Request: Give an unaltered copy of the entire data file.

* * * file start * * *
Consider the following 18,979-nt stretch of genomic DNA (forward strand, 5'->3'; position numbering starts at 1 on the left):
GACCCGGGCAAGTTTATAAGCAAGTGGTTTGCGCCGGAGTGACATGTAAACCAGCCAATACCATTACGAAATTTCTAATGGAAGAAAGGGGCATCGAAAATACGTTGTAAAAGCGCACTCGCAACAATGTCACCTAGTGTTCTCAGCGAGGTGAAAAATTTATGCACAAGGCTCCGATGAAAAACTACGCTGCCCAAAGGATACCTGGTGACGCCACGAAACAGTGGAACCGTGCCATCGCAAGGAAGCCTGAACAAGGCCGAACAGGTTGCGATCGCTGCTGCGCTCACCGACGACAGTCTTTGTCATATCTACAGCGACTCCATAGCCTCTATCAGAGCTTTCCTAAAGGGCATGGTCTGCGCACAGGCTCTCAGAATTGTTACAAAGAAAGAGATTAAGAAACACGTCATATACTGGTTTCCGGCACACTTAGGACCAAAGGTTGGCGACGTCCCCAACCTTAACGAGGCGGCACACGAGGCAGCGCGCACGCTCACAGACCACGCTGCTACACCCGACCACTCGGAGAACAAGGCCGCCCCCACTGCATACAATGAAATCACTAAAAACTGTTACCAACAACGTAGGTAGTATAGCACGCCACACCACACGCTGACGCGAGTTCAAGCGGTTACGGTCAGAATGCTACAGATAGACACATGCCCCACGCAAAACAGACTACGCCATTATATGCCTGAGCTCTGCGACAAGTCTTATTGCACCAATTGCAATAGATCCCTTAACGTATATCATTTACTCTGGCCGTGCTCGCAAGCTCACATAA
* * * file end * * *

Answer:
Consider the following 18,979-nt stretch of genomic DNA (forward strand, 5'->3'; position numbering starts at 1 on the left):
GACCCGGGCAAGTTTATAAGCAAGTGGTTTGCGCCGGAGTGACATGTAAACCAGCCAATACCATTACGAAATTTCTAATGGAAGAAAGGGGCATCGAAAATACGTTGTAAAAGCGCACTCGCAACAATGTCACCTAGTGTTCTCAGCGAGGTGAAAAATTTATGCACAAGGCTCCGATGAAAAACTACGCTGCCCAAAGGATACCTGGTGACGCCACGAAACAGTGGAACCGTGCCATCGCAAGGAAGCCTGAACAAGGCCGAACAGGTTGCGATCGCTGCTGCGCTCACCGACGACAGTCTTTGTCATATCTACAGCGACTCCATAGCCTCTATCAGAGCTTTCCTAAAGGGCATGGTCTGCGCACAGGCTCTCAGAATTGTTACAAAGAAAGAGATTAAGAAACACGTCATATACTGGTTTCCGGCACACTTAGGACCAAAGGTTGGCGACGTCCCCAACCTTAACGAGGCGGCACACGAGGCAGCGCGCACGCTCACAGACCACGCTGCTACACCCGACCACTCGGAGAACAAGGCCGCCCCCACTGCATACAATGAAATCACTAAAAACTGTTACCAACAACGTAGGTAGTATAGCACGCCACACCACACGCTGACGCGAGTTCAAGCGGTTACGGTCAGAATGCTACAGATAGACACATGCCCCACGCAAAACAGACTACGCCATTATATGCCTGAGCTCTGCGACAAGTCTTATTGCACCAATTGCAATAGATCCCTTAACGTATATCATTTACTCTGGCCGTGCTCGCAAGCTCACATAA